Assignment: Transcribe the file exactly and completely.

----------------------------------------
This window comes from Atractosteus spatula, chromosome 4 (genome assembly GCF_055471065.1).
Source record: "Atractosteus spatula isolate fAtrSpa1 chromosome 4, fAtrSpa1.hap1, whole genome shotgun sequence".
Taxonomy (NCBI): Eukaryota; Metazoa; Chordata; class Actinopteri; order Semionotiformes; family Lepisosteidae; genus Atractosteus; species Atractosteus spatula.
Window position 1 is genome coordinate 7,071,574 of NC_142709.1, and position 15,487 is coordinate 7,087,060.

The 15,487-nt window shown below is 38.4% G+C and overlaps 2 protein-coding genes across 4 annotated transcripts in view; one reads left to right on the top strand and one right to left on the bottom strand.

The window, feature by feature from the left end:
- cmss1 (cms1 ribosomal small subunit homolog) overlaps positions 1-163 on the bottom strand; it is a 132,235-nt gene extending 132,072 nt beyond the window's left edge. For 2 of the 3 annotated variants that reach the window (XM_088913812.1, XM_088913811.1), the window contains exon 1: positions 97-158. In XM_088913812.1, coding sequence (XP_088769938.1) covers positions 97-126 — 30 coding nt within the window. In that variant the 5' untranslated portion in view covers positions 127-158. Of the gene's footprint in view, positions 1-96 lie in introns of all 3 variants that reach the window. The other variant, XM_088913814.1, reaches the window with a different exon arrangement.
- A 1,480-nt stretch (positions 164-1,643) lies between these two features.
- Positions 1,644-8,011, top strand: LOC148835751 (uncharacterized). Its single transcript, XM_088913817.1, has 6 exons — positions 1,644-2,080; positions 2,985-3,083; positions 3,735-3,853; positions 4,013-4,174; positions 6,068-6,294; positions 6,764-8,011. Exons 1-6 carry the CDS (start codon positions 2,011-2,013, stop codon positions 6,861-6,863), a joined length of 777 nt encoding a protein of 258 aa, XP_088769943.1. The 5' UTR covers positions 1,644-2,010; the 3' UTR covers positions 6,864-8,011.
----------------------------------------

This window comes from Atractosteus spatula, chromosome 4 (genome assembly GCF_055471065.1).
Source record: "Atractosteus spatula isolate fAtrSpa1 chromosome 4, fAtrSpa1.hap1, whole genome shotgun sequence".
Taxonomy (NCBI): Eukaryota; Metazoa; Chordata; class Actinopteri; order Semionotiformes; family Lepisosteidae; genus Atractosteus; species Atractosteus spatula.
Window position 1 is genome coordinate 7,071,574 of NC_142709.1, and position 15,487 is coordinate 7,087,060.

The 15,487-nt window shown below is 38.4% G+C and overlaps 2 protein-coding genes across 4 annotated transcripts in view; one reads left to right on the top strand and one right to left on the bottom strand.

The window, feature by feature from the left end:
- cmss1 (cms1 ribosomal small subunit homolog) overlaps positions 1-163 on the bottom strand; it is a 132,235-nt gene extending 132,072 nt beyond the window's left edge. For 2 of the 3 annotated variants that reach the window (XM_088913812.1, XM_088913811.1), the window contains exon 1: positions 97-158. In XM_088913812.1, coding sequence (XP_088769938.1) covers positions 97-126 — 30 coding nt within the window. In that variant the 5' untranslated portion in view covers positions 127-158. Of the gene's footprint in view, positions 1-96 lie in introns of all 3 variants that reach the window. The other variant, XM_088913814.1, reaches the window with a different exon arrangement.
- A 1,480-nt stretch (positions 164-1,643) lies between these two features.
- Positions 1,644-8,011, top strand: LOC148835751 (uncharacterized). Its single transcript, XM_088913817.1, has 6 exons — positions 1,644-2,080; positions 2,985-3,083; positions 3,735-3,853; positions 4,013-4,174; positions 6,068-6,294; positions 6,764-8,011. Exons 1-6 carry the CDS (start codon positions 2,011-2,013, stop codon positions 6,861-6,863), a joined length of 777 nt encoding a protein of 258 aa, XP_088769943.1. The 5' UTR covers positions 1,644-2,010; the 3' UTR covers positions 6,864-8,011.